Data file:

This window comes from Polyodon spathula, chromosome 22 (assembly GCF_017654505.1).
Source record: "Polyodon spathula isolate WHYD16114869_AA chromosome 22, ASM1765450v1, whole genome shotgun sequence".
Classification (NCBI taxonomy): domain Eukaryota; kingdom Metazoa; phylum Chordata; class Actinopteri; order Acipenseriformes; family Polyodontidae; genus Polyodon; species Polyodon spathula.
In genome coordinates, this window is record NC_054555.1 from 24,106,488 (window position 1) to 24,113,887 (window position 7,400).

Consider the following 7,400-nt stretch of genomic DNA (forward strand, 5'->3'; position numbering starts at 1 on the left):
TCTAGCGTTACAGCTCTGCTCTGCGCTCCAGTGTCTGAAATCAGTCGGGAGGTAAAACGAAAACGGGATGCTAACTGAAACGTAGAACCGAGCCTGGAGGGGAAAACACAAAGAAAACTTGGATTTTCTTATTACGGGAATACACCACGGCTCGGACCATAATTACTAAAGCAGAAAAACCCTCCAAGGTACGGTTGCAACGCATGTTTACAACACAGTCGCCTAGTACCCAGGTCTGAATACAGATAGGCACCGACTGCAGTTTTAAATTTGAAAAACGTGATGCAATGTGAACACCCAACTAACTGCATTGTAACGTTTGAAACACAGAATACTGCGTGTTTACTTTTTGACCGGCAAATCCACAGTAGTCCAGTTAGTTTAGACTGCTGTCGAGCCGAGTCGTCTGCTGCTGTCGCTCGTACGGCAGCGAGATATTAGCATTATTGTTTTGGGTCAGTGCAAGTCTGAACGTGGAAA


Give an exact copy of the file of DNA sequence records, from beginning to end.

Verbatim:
This window comes from Polyodon spathula, chromosome 22 (assembly GCF_017654505.1).
Source record: "Polyodon spathula isolate WHYD16114869_AA chromosome 22, ASM1765450v1, whole genome shotgun sequence".
Classification (NCBI taxonomy): domain Eukaryota; kingdom Metazoa; phylum Chordata; class Actinopteri; order Acipenseriformes; family Polyodontidae; genus Polyodon; species Polyodon spathula.
In genome coordinates, this window is record NC_054555.1 from 24,106,488 (window position 1) to 24,113,887 (window position 7,400).

Consider the following 7,400-nt stretch of genomic DNA (forward strand, 5'->3'; position numbering starts at 1 on the left):
TCTAGCGTTACAGCTCTGCTCTGCGCTCCAGTGTCTGAAATCAGTCGGGAGGTAAAACGAAAACGGGATGCTAACTGAAACGTAGAACCGAGCCTGGAGGGGAAAACACAAAGAAAACTTGGATTTTCTTATTACGGGAATACACCACGGCTCGGACCATAATTACTAAAGCAGAAAAACCCTCCAAGGTACGGTTGCAACGCATGTTTACAACACAGTCGCCTAGTACCCAGGTCTGAATACAGATAGGCACCGACTGCAGTTTTAAATTTGAAAAACGTGATGCAATGTGAACACCCAACTAACTGCATTGTAACGTTTGAAACACAGAATACTGCGTGTTTACTTTTTGACCGGCAAATCCACAGTAGTCCAGTTAGTTTAGACTGCTGTCGAGCCGAGTCGTCTGCTGCTGTCGCTCGTACGGCAGCGAGATATTAGCATTATTGTTTTGGGTCAGTGCAAGTCTGAACGTGGAAA